Financial and Banking News
Banks want political lead, rate cuts for crisisWestern governments and central banks faced demands for coordinated action on Tuesday after Australia responded to the escalating global financial crisis by cutting its interest rates sharply.
Equities across much of Asia and commodity prices rallied after the Australian central bank slashed its benchmark cash rate by 100 basis points, the biggest single cut since 1992. Investors hoped that central banks in Europe and the United States could follow suit.
European stock markets, which suffered record losses on Monday, opened higher on Tuesday on hopes of cheaper borrowing. However, Japan's Nikkei share average ended at a five-year low as the panic that swept through Europe and the United States on Monday hit Tokyo.
U.S. officials have called for a "forceful and coordinated" global reaction to kickstart anemic bank lending but such a unified approach remains elusive.
European Union finance ministers meet in Luxembourg on Tuesday to try to flesh out promises to counter market mayhem and ensure no savers lose any money. The EU has been criticized for its fragmented response to the crisis and the way individual countries have broken ranks with deposit guarantees.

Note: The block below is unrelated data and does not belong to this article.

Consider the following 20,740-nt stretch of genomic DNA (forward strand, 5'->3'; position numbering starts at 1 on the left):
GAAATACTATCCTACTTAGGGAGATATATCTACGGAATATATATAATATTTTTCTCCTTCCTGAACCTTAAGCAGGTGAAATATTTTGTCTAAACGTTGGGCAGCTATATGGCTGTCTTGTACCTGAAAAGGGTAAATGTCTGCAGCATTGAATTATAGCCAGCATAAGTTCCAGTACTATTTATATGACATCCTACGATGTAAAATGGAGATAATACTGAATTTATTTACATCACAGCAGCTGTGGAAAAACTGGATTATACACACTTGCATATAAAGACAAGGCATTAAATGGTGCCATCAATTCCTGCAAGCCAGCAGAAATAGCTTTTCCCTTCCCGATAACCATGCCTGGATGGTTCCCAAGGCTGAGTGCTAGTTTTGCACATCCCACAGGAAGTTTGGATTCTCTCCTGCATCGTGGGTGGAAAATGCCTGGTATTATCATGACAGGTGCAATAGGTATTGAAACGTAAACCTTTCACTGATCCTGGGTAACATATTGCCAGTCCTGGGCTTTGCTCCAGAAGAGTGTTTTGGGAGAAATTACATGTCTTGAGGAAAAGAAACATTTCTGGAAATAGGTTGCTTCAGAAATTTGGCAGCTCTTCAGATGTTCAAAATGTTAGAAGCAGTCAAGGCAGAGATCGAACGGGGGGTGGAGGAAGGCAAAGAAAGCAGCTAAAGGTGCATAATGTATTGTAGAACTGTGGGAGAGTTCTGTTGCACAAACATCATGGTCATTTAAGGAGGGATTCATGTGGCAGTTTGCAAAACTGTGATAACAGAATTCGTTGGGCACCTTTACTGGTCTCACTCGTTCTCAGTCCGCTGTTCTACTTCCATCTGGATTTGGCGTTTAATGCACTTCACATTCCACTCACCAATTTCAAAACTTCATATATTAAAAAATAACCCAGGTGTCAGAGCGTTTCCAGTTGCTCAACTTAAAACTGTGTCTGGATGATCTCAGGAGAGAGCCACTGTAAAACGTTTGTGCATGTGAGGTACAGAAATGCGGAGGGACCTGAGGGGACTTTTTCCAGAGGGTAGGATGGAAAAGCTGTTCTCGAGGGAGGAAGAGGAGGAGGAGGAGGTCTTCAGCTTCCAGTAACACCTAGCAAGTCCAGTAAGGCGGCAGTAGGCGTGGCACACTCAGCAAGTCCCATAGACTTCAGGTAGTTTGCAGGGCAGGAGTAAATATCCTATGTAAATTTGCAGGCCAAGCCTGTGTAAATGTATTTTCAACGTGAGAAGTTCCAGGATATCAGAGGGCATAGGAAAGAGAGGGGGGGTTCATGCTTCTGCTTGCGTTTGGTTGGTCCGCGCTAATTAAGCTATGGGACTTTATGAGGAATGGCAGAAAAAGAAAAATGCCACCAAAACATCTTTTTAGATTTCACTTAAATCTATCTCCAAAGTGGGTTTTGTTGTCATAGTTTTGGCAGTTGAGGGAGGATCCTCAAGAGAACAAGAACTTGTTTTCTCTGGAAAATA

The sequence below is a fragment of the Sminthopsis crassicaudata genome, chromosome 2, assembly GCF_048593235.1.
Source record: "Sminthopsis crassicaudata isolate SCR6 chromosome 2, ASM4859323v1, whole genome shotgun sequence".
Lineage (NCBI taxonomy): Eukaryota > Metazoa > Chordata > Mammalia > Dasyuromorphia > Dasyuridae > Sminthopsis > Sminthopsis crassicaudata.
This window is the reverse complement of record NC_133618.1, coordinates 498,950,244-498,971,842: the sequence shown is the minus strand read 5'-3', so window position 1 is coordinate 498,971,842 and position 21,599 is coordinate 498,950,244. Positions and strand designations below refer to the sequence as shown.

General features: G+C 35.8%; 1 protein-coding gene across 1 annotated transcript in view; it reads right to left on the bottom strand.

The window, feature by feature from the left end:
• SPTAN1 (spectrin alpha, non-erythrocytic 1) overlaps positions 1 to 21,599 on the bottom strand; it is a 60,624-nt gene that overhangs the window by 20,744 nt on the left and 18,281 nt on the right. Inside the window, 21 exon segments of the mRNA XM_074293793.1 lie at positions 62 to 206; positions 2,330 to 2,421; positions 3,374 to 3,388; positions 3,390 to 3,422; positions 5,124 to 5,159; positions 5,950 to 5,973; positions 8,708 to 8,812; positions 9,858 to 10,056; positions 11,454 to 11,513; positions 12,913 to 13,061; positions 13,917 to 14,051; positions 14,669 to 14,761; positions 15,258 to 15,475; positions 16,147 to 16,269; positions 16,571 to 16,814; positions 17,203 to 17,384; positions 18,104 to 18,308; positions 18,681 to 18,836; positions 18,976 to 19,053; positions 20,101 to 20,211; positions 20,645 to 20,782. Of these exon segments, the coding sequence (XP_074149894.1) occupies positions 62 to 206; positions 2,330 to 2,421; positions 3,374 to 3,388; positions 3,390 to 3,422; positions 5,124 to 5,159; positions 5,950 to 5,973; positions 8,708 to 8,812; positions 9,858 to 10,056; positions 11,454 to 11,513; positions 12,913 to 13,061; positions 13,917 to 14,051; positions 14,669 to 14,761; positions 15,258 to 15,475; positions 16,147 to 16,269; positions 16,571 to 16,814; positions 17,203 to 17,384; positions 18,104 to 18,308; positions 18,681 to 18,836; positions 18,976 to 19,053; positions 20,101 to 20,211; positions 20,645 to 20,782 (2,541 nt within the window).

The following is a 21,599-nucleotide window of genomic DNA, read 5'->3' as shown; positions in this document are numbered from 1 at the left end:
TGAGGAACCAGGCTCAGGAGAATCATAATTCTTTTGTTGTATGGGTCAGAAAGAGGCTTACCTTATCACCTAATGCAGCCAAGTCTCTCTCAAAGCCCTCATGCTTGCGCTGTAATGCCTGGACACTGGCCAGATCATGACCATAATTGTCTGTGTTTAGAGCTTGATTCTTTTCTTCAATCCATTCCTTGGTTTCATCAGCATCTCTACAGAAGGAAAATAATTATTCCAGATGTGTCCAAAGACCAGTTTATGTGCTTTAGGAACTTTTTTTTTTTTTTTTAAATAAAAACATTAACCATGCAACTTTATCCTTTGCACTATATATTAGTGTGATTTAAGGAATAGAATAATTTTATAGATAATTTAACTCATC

"We need to find a common solution as one country's solution may be another country's problem," said Swedish Finance Minister Anders Borg. The banking upheaval that began on Wall Street has effectively shut down interbank and other loan markets, pushing industrialized countries closer to recession. Conditions remained poor for interbank lending.
Date: 07.10.2008 
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